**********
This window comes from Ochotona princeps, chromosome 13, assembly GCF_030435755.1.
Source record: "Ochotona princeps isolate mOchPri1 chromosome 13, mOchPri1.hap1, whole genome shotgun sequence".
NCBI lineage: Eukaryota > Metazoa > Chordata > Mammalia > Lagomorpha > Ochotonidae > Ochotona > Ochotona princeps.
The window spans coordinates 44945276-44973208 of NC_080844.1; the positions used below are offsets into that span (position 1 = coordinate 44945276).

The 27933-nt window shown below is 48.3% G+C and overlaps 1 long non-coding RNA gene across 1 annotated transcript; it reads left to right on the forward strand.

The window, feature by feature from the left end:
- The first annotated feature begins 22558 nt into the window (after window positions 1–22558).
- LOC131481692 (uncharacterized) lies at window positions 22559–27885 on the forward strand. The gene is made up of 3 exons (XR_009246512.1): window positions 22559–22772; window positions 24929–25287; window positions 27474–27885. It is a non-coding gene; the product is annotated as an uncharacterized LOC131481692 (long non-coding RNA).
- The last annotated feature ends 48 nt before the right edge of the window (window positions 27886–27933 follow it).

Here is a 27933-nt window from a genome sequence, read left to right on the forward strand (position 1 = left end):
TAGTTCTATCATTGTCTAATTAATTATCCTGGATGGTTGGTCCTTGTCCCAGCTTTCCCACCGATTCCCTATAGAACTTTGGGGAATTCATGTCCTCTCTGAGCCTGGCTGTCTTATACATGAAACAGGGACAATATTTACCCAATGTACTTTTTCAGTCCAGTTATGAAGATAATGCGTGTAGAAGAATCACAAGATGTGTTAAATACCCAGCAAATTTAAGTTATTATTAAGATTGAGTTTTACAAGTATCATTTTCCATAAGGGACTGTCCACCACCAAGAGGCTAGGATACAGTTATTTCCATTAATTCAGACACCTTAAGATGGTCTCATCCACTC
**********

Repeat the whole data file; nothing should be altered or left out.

This window comes from Ochotona princeps, chromosome 13, assembly GCF_030435755.1.
Source record: "Ochotona princeps isolate mOchPri1 chromosome 13, mOchPri1.hap1, whole genome shotgun sequence".
NCBI lineage: Eukaryota > Metazoa > Chordata > Mammalia > Lagomorpha > Ochotonidae > Ochotona > Ochotona princeps.
The window spans coordinates 44945276-44973208 of NC_080844.1; the positions used below are offsets into that span (position 1 = coordinate 44945276).

The 27933-nt window shown below is 48.3% G+C and overlaps 1 long non-coding RNA gene across 1 annotated transcript; it reads left to right on the forward strand.

The window, feature by feature from the left end:
- The first annotated feature begins 22558 nt into the window (after window positions 1–22558).
- LOC131481692 (uncharacterized) lies at window positions 22559–27885 on the forward strand. The gene is made up of 3 exons (XR_009246512.1): window positions 22559–22772; window positions 24929–25287; window positions 27474–27885. It is a non-coding gene; the product is annotated as an uncharacterized LOC131481692 (long non-coding RNA).
- The last annotated feature ends 48 nt before the right edge of the window (window positions 27886–27933 follow it).

Here is a 27933-nt window from a genome sequence, read left to right on the forward strand (position 1 = left end):
TAGTTCTATCATTGTCTAATTAATTATCCTGGATGGTTGGTCCTTGTCCCAGCTTTCCCACCGATTCCCTATAGAACTTTGGGGAATTCATGTCCTCTCTGAGCCTGGCTGTCTTATACATGAAACAGGGACAATATTTACCCAATGTACTTTTTCAGTCCAGTTATGAAGATAATGCGTGTAGAAGAATCACAAGATGTGTTAAATACCCAGCAAATTTAAGTTATTATTAAGATTGAGTTTTACAAGTATCATTTTCCATAAGGGACTGTCCACCACCAAGAGGCTAGGATACAGTTATTTCCATTAATTCAGACACCTTAAGATGGTCTCATCCACTC